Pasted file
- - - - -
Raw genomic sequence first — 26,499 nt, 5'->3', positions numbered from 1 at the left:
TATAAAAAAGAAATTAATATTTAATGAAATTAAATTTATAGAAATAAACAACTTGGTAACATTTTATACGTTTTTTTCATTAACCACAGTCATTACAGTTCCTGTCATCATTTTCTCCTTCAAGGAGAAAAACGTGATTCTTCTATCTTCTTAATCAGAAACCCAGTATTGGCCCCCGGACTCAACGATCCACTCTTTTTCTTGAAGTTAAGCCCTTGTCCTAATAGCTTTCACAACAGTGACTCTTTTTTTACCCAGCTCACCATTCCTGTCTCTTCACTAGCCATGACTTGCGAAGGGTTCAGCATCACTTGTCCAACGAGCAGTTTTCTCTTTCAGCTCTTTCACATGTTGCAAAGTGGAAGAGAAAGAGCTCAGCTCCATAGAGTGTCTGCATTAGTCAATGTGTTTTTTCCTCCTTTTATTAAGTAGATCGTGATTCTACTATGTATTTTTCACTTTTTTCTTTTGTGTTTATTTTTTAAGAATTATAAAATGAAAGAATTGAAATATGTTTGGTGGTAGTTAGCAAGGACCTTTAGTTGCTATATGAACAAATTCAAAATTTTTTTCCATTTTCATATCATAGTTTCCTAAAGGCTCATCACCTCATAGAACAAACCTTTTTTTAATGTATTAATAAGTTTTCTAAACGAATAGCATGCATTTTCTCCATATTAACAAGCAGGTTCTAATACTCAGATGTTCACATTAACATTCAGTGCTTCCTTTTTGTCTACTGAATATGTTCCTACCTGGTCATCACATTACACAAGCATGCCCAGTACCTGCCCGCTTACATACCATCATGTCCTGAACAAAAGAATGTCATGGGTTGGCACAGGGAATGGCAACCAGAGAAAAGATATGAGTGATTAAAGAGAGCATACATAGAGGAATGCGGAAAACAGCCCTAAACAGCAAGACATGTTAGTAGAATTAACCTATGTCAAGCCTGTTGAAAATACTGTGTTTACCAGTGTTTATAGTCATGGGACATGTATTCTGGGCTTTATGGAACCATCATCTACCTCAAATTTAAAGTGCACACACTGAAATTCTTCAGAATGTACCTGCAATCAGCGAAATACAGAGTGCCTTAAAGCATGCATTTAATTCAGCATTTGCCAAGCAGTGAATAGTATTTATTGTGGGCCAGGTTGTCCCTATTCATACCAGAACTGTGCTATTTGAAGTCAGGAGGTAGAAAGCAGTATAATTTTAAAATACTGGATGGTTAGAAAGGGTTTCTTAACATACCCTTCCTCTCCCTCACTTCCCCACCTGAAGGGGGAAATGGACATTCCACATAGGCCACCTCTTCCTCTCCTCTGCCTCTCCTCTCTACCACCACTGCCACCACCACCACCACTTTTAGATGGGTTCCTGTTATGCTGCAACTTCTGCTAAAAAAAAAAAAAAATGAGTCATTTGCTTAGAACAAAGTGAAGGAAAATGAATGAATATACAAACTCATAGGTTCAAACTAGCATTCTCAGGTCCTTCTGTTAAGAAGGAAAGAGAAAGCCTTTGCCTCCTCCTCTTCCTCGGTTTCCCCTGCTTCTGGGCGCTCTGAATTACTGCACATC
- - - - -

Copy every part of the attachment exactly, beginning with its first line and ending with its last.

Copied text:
Raw genomic sequence first — 26,499 nt, 5'->3', positions numbered from 1 at the left:
TATAAAAAAGAAATTAATATTTAATGAAATTAAATTTATAGAAATAAACAACTTGGTAACATTTTATACGTTTTTTTCATTAACCACAGTCATTACAGTTCCTGTCATCATTTTCTCCTTCAAGGAGAAAAACGTGATTCTTCTATCTTCTTAATCAGAAACCCAGTATTGGCCCCCGGACTCAACGATCCACTCTTTTTCTTGAAGTTAAGCCCTTGTCCTAATAGCTTTCACAACAGTGACTCTTTTTTTACCCAGCTCACCATTCCTGTCTCTTCACTAGCCATGACTTGCGAAGGGTTCAGCATCACTTGTCCAACGAGCAGTTTTCTCTTTCAGCTCTTTCACATGTTGCAAAGTGGAAGAGAAAGAGCTCAGCTCCATAGAGTGTCTGCATTAGTCAATGTGTTTTTTCCTCCTTTTATTAAGTAGATCGTGATTCTACTATGTATTTTTCACTTTTTTCTTTTGTGTTTATTTTTTAAGAATTATAAAATGAAAGAATTGAAATATGTTTGGTGGTAGTTAGCAAGGACCTTTAGTTGCTATATGAACAAATTCAAAATTTTTTTCCATTTTCATATCATAGTTTCCTAAAGGCTCATCACCTCATAGAACAAACCTTTTTTTAATGTATTAATAAGTTTTCTAAACGAATAGCATGCATTTTCTCCATATTAACAAGCAGGTTCTAATACTCAGATGTTCACATTAACATTCAGTGCTTCCTTTTTGTCTACTGAATATGTTCCTACCTGGTCATCACATTACACAAGCATGCCCAGTACCTGCCCGCTTACATACCATCATGTCCTGAACAAAAGAATGTCATGGGTTGGCACAGGGAATGGCAACCAGAGAAAAGATATGAGTGATTAAAGAGAGCATACATAGAGGAATGCGGAAAACAGCCCTAAACAGCAAGACATGTTAGTAGAATTAACCTATGTCAAGCCTGTTGAAAATACTGTGTTTACCAGTGTTTATAGTCATGGGACATGTATTCTGGGCTTTATGGAACCATCATCTACCTCAAATTTAAAGTGCACACACTGAAATTCTTCAGAATGTACCTGCAATCAGCGAAATACAGAGTGCCTTAAAGCATGCATTTAATTCAGCATTTGCCAAGCAGTGAATAGTATTTATTGTGGGCCAGGTTGTCCCTATTCATACCAGAACTGTGCTATTTGAAGTCAGGAGGTAGAAAGCAGTATAATTTTAAAATACTGGATGGTTAGAAAGGGTTTCTTAACATACCCTTCCTCTCCCTCACTTCCCCACCTGAAGGGGGAAATGGACATTCCACATAGGCCACCTCTTCCTCTCCTCTGCCTCTCCTCTCTACCACCACTGCCACCACCACCACCACTTTTAGATGGGTTCCTGTTATGCTGCAACTTCTGCTAAAAAAAAAAAAAAATGAGTCATTTGCTTAGAACAAAGTGAAGGAAAATGAATGAATATACAAACTCATAGGTTCAAACTAGCATTCTCAGGTCCTTCTGTTAAGAAGGAAAGAGAAAGCCTTTGCCTCCTCCTCTTCCTCGGTTTCCCCTGCTTCTGGGCGCTCTGAATTACTGCACATC